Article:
Gratuity is payable to an employee on termination of his employ¬ment retrenchment also means termination of the services of an employee. The expression ‘retrenchment’ has also been defined by section 2(00) of the Industrial Disputes Act, which means termination of the services of an employee other than on superannuation. The definition is framed in widest terms, 'except for superannuation', any termination of service would amount to retrenchment for the purpose of the Act his, therefore, immater¬ial that the termination is occasioned by the need to discharge of surplus labour, and it has been held by the Supreme Court that retrenchment of the employees will full within the scope of section 4(1) of the Payment of Gratuity Act and a retrenched employee will be entitled to gratuity.
State of Punjab vs. Labour Court.Jullunder, 1980-1 LLN 39; 1980 Lab. IC 1 084; (1980) 1 Lab. LN 39; 1980 Mah. LJ 166; (1980) 1 SCJ 346; (1980) 1 SCR 953.
(xxxvi) RIVAL CLAIMANTS AND AUTHORITY
Whether controlling authority can adjudicate if there are rival claimants of a deceased claiming gratuity?
Section 4(a) (ii) does not authorize the controlling authority to decide who is the person entitled to gratuity amount. If a dispute arises between rival claimants in this behalf, the controll¬ing authority cannot adjudicate upon the rights of such rival claimants. The Payment of Gratuity Act does not confer any power on controlling authority in this regard. The said power cannot be conferred by the rules. In a case before the Allahabad High Court, rule 12 of the Payment of Gratuity Rules was held to be ultra vires.
Smt. Asha Devijauari vs. Smit Sharda Devi, 1977 Lab. IC 1939; 35 Fac. LR 306; 1978-1 LLJ 344 (ALL.).
(xxxvii) SERVICES PRIOR TO THE ACT-GRATUITY FOR
Whether gratuity will be payable to an employee who has been working prior to the Payment of Gratuity Act came into force?
Persons getting wages more than Rs. 1000 on the date of coming into force of the Payment of Gratuity Act or on the dates of termination of service, are also covered by the Act, but the benefit is restricted to the period during which the wages did not exceed Rs. 1000 per month. An employee who was drawing more than Rs. 1000 as wages at the time the Payment of Gratuity Act came into force would not be covered under the definition of 'employee' in the Act and, therefore, not entitled to Gratuity. If a person for a continuous period of five years or more in the past employment was receiving wages not exceeding Rs. 1000 per month and was not employed in a managerial or administrative capacity during such period, he is entitled to gratuity for such period, according to the Payment of Gratuity Act, irrespective of the question whether on the date when the Act came into force he was covered by the definition of employee in the Act. An employee who was getting less than Rs. 1000 per month for more than five years before 16th September, 1972, i.e. when the Payment of Gratuity Act was brought into force, is entitled to gratuity according to the Act, though his wages on and after 16th September, 1972 were more than Rs. 1000 per month.Be it made clear that last salary ceiling of Rs. 3500/., has been removed by the amendment w.e.f. 24.5.1994 hence every employee will be entitled to gratuity upto one lakh rupees provided' he or she worked for five years.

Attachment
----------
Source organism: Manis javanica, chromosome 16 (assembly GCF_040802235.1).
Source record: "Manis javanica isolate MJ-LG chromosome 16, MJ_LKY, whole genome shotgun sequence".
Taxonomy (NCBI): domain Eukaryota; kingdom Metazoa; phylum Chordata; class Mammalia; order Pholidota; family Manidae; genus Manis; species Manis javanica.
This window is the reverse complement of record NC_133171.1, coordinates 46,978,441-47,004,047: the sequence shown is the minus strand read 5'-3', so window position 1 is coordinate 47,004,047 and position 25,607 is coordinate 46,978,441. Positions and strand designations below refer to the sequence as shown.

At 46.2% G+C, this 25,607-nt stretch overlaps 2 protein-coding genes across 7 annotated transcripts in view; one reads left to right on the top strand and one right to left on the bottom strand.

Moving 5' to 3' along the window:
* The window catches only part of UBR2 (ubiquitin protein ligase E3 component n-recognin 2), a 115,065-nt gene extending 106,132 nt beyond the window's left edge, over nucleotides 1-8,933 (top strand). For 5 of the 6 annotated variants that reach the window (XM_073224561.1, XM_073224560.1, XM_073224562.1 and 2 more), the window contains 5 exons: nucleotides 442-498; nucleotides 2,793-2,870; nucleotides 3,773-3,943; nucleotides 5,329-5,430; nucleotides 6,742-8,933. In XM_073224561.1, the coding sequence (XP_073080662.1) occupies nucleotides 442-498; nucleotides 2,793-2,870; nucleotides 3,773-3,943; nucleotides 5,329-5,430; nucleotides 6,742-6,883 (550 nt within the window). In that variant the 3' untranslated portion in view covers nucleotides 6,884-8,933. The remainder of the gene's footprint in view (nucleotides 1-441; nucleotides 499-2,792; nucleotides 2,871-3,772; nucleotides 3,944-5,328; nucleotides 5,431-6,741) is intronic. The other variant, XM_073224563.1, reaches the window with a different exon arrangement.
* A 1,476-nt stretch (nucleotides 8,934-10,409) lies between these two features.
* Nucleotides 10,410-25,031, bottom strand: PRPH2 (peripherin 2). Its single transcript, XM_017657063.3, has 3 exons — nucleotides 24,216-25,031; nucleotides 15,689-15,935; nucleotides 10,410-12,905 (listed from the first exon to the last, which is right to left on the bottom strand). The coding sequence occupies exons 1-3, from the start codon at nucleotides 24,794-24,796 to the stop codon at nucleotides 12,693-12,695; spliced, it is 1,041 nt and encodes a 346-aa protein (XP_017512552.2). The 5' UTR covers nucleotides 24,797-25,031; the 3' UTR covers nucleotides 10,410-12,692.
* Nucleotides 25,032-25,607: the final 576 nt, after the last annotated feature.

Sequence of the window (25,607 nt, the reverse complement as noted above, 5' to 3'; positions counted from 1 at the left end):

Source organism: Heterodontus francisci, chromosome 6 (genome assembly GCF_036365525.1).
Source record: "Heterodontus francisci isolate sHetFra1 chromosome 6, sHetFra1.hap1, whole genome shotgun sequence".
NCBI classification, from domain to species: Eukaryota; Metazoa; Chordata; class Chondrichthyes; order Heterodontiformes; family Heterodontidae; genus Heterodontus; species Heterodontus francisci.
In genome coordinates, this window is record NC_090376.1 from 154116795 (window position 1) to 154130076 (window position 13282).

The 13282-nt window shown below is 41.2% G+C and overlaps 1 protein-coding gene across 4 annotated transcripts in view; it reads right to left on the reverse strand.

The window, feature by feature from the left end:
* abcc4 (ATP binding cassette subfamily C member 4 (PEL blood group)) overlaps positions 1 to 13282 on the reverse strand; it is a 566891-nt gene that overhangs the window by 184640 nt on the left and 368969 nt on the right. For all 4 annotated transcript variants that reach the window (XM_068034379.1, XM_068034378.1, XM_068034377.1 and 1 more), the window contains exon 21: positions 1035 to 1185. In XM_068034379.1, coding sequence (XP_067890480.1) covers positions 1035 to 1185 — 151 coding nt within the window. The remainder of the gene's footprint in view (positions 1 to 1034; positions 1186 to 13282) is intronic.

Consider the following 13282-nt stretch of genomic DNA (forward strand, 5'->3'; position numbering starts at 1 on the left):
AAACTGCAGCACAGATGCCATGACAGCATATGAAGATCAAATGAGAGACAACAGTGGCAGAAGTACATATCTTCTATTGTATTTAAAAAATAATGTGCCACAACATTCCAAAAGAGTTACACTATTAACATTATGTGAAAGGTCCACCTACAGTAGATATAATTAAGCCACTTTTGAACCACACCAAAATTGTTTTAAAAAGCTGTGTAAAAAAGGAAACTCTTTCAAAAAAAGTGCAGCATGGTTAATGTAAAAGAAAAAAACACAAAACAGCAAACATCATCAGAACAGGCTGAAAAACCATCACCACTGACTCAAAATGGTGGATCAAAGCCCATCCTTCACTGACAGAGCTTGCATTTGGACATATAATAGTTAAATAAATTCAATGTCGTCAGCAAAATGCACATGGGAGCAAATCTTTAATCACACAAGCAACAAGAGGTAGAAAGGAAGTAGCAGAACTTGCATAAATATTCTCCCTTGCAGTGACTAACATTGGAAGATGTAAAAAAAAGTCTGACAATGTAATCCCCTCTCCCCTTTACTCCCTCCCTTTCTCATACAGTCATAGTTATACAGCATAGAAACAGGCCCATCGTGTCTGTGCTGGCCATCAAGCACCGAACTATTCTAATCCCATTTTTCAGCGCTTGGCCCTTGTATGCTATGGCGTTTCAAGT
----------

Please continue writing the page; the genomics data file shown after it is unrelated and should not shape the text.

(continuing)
Vasant Industrial and Engineering Works, Bombay vs. V. Narain Demodar Desai and another, 1980(1) LLN 109.
N.N. Pandit vs. Printers House (P) Ltd. Monthly Digest of Labour Cases Delhi Admn., vol.6 (Sept.& Oct.) 1975 p.145 (Controlling Authority - Delhi).
Hindustan Brown Boveri Ltd., Baroda vs. C.A. Panchal 1977(51) FJR 102 (GujaratHC);Sarabhai Chemical vs. Amba Ram Amtharam Patel, 18 GLR455; LLN 1977(2) 70.
Jogendra Lal Malakar vs. Regional Labour Commissioner (C), 1977 (51) FJR 421 (CaL HC).
(xxxviii) NECESSITY OF SUCCESSION CERTIFICATE
Can an employer ask the legal heir of a deceased to produce a succession certificate for payment of gratuity when there is a valid nomination by the deceased employee?
The nominee of an employee can make an application for gratuity under section 9 of the Payment of Gratuity Act. When there was no opposition to the grant of gratuity to the claimant then he should be treated as then legal heir of the deceased. In one case it has been held that the law does not require the claimant to first obtain a succession certificate and to apply for the payment of gratuity amount. The claimant in this case was the nominee of the deceased employee and the Nagar Palika (employer) was insisting that the widow of the deceased should produce a succession certific¬ate despite her being nominee under the Payment of Gratuity Act.